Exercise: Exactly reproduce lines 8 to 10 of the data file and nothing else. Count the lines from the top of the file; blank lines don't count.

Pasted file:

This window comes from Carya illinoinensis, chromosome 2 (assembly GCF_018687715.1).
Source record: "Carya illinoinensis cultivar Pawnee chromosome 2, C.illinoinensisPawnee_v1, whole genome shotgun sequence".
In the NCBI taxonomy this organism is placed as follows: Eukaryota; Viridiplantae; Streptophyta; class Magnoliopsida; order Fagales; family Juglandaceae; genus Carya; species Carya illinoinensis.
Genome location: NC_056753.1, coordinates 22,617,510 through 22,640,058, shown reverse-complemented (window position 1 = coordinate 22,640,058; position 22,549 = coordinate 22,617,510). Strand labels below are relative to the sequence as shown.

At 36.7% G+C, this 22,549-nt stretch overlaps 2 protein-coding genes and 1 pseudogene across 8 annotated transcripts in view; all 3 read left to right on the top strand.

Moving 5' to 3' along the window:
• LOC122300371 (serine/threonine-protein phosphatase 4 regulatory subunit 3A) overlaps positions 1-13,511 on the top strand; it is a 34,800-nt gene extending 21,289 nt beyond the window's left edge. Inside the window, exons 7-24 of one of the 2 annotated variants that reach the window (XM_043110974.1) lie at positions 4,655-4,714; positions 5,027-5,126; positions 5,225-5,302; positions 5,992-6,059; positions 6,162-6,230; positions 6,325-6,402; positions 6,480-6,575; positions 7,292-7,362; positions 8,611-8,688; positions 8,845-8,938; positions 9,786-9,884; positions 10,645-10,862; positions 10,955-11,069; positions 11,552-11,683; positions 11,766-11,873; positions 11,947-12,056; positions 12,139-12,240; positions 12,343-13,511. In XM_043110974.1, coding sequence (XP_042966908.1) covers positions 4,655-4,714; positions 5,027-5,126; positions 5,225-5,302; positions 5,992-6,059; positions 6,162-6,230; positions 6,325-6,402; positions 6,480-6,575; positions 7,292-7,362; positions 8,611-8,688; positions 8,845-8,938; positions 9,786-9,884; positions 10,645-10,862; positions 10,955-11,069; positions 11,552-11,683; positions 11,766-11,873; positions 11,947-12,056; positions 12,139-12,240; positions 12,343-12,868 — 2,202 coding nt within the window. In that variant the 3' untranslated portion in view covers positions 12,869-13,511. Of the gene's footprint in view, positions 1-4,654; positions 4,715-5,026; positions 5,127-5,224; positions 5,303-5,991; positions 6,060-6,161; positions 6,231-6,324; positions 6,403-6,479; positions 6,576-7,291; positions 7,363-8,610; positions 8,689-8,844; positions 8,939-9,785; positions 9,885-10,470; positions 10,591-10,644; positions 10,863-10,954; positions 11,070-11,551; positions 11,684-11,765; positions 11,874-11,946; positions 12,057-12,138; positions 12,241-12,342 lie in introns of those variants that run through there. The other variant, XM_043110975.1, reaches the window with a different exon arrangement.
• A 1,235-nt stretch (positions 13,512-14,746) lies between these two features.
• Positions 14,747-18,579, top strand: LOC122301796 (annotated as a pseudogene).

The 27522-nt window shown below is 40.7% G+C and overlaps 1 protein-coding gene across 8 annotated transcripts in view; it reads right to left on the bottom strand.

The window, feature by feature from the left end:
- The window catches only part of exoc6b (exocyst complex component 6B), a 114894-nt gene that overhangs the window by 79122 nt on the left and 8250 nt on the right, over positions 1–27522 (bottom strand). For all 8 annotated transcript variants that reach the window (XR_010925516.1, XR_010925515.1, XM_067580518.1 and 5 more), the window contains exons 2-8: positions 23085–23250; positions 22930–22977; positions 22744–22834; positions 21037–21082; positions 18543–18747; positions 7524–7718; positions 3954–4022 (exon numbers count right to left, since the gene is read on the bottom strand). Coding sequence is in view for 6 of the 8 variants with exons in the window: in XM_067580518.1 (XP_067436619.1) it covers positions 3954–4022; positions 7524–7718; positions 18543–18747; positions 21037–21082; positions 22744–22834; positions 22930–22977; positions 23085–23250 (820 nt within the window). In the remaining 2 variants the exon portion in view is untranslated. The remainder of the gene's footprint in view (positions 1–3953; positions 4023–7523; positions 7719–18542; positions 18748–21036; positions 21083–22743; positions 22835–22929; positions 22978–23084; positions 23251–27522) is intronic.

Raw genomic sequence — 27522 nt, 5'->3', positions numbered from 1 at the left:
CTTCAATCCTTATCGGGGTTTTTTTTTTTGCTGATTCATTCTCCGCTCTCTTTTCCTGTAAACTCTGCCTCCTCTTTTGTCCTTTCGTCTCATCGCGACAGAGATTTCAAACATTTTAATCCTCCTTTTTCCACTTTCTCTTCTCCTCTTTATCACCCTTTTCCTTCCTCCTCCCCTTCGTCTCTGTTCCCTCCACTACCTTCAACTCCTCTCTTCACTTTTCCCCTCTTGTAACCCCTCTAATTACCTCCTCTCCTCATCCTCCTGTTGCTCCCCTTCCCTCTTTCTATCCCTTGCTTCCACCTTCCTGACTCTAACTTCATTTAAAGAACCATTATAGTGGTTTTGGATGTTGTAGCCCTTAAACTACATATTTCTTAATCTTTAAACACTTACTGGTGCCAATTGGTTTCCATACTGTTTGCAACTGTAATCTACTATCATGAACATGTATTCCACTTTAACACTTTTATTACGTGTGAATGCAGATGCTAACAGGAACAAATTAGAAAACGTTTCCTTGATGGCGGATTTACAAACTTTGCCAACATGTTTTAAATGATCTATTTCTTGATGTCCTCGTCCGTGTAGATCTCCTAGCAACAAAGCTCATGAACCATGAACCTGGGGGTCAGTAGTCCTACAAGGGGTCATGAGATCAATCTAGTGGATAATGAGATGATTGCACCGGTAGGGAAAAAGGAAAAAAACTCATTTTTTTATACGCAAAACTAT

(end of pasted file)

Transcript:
• A 1,235-nt stretch (positions 13,512-14,746) lies between these two features.
• Positions 14,747-18,579, top strand: LOC122301796 (annotated as a pseudogene).

The 27522-nt window shown below is 40.7% G+C and overlaps 1 protein-coding gene across 8 annotated transcripts in view; it reads right to left on the bottom strand.